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Management

Read the following case study below and answer the questions that follow:
BMW: Automaker Competes on the Digital Front
One of the biggest trends driving competition in the auto industry in recent years is the race
to offer new and better “connected-car” technologies—including those that enhance safety,
monitor maintenance requirements, provide Internet connectivity, and offer seamless
integration with smartphones and wearable devices. A 2015 study of the worldwide auto
industry projected that customer spending on connected-car technologies will exceed €40
billion ($42 billion) in 2016; that number is expected to more than triple to €122 billion ($129
billion) by 2021. Tech-savvy consumers increasingly expect their cars to serve as extensions
of their personal technology, and one company working hard to exceed those expectations is
German automaker Bayerische Motoren Werke AG—or BMW, as it is more commonly
known.
BMW was founded in 1916 as a manufacturer of aircraft engines, but the company soon
branched out into other areas. Today, the BMW Group manufactures motorcycles in addition
to its three premium car brands (BMW, MINI, and
Rolls-Royce), and it is now represented in over 140 countries—including 30 production
locations in 14 countries. With close to 2 million cars sold in 2014, BMW is one of the world’s
most-recognized luxury car brands, with a reputation for consistently delivering high-quality
cars built on a foundation of advanced mechanical engineering. To maintain its edge, BMW
is now expanding its focus to find ways to improve its cars through cutting-edge
technological innovations.
According to Dieter May, BMW’s digital business models senior vice president, “Our
competitor is not Audi, Jaguar Land Rover or Mercedes, but the space of consumer
electronics players.” As May sees it, one of the biggest questions facing BMW—and other
auto makers—in the coming years is “How do we take the connected home,
personal digital assistants, and advanced sensor technology, and connect all these trends?”
BMW has responded to this question by building an extensive array of new technologies into
its latest models.
Through BMW’s iDrive information and entertainment system, drivers can access
ConnectedDrive, a portal offering a wide range of location-based services, including
concierge services, real-time traffic information, and access to more than 12.6 million
searchable “points of interest,” ranging from gas stations to restaurants to tourist attractions.
Another ConnectedDrive feature, the Head-Up Display, projects important driving
information—such as current speed and warnings from the car’s night vision system—on the
windshield, allowing the driver to keep his or her eyes on the road. The Speed Limit Infofeature uses a car-mounted camera along with data from the navigation system to keep
drivers informed of current speed limits, including those in effect due to road construction
and weather conditions.
ConnectedDrive, which can be controlled from the driver’s smartphone, also offers mobile
office features, such as the ability to dictate and send messages, and a ConnectedDrive
Store, where users can purchase apps and services directly through the iDrive interface.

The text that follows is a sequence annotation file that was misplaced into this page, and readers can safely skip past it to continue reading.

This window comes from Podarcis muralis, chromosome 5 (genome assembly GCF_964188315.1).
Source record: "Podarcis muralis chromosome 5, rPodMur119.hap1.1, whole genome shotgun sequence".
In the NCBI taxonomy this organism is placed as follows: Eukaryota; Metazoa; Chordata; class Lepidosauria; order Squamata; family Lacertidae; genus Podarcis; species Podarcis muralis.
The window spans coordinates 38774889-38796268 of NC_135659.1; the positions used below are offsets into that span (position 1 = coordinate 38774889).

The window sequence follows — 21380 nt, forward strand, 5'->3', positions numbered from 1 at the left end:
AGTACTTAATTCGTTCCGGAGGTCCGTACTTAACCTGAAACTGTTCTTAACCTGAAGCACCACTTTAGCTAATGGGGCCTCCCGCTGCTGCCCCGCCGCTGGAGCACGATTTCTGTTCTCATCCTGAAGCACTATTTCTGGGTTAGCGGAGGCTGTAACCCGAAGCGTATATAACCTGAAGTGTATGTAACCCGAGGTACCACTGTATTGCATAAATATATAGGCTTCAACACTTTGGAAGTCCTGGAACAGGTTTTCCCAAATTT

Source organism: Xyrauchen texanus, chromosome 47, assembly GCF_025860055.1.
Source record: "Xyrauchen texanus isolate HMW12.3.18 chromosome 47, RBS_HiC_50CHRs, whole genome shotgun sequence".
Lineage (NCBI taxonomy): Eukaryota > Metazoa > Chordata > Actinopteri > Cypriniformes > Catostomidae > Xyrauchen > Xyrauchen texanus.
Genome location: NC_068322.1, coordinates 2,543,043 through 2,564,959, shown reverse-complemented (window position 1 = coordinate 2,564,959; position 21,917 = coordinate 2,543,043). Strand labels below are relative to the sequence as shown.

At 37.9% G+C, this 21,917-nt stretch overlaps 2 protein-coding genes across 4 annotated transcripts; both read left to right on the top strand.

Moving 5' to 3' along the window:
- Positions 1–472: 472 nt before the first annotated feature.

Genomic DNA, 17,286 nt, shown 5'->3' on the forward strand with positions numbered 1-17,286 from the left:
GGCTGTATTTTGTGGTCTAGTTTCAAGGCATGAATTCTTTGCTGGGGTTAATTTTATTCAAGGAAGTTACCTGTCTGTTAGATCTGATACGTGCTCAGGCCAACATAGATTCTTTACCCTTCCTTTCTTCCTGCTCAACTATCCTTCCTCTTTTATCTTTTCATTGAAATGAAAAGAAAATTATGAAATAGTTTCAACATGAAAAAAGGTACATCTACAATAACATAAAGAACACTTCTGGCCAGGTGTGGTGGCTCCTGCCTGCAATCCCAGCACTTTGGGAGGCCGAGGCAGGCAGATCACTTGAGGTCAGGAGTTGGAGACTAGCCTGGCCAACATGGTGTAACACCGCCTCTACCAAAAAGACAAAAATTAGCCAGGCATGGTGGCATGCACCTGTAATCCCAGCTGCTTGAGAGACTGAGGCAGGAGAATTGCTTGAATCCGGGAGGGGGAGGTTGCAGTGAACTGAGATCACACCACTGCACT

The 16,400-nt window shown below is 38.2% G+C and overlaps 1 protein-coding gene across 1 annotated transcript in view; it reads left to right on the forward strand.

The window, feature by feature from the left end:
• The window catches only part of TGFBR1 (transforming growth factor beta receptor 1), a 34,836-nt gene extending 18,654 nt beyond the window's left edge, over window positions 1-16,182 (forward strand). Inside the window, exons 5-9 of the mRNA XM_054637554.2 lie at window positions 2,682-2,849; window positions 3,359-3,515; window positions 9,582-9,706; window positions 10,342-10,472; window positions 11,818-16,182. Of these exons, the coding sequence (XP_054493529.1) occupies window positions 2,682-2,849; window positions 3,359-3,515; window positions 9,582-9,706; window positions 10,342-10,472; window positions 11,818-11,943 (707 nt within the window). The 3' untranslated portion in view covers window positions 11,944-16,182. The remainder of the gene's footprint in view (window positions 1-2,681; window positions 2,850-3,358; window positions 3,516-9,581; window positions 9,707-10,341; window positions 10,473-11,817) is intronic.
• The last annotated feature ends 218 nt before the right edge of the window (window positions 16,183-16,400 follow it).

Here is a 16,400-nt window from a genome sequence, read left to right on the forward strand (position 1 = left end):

And at the high end of BMW’s model line, the 7 Series full-size sedan, BMW’s flagship
vehicle, is the first model to accept gesture-control commands for the iDrive display as well
as a completely automated self-park feature that can be operated when the driver is outside
the vehicle. BMW is also working to ensure that the car-buying experience is keeping up with
customers’ expectations by encouraging its dealerships to create more digital showrooms,
with flat screen displays and virtual demonstrations to appeal to the many customers who
are accustomed to the online shopping experience. In addition, BMW is adding “product
geniuses”—like those found in Apple’s retail stores—to its showrooms. The specialists have
no responsibility to sell; their job is simply to spend whatever time is necessary to explain
and demonstrate each car’s various technological features to potential BMW customers. To
continue to develop the complex technological innovations it needs to maintain its edge over
competitors, BMW has explored possible partnerships with technology companies such as
Apple. Currently, however, the auto maker is focused on building up its in-house expertise
and speeding up its internal software development cycles. In 2014, BMW spent over €4.5
billion ($4.75 billion) on research and development, and it spent, on average, more than
€6,000 ($6,370) per car on connected-car technology. BMW is making it clear to potential
customers and competitors alike that is committed to competing and winning on the digital
front.
Adapted from: Principles of Information Systems, Stair & Reynolds, 2018

QUESTION ONE

1.1 With the use of relevant research examine the potential benefits connected-car
technologies offer auto makers such as BMW in terms of enhancing long-term customer
relationships? (20)

1.2. With the use of relevant research determine what responsibilities does BMW have to its
customers regarding the data it captures via the various connected car technologies that
it builds into its cars? (15)

1.3 With the use of relevant research examine the advantages and disadvantages for BMW if it continues to focus on in-house development of new technological features and services
rather than partnering with an established personal technology company, such as Google or Apple?

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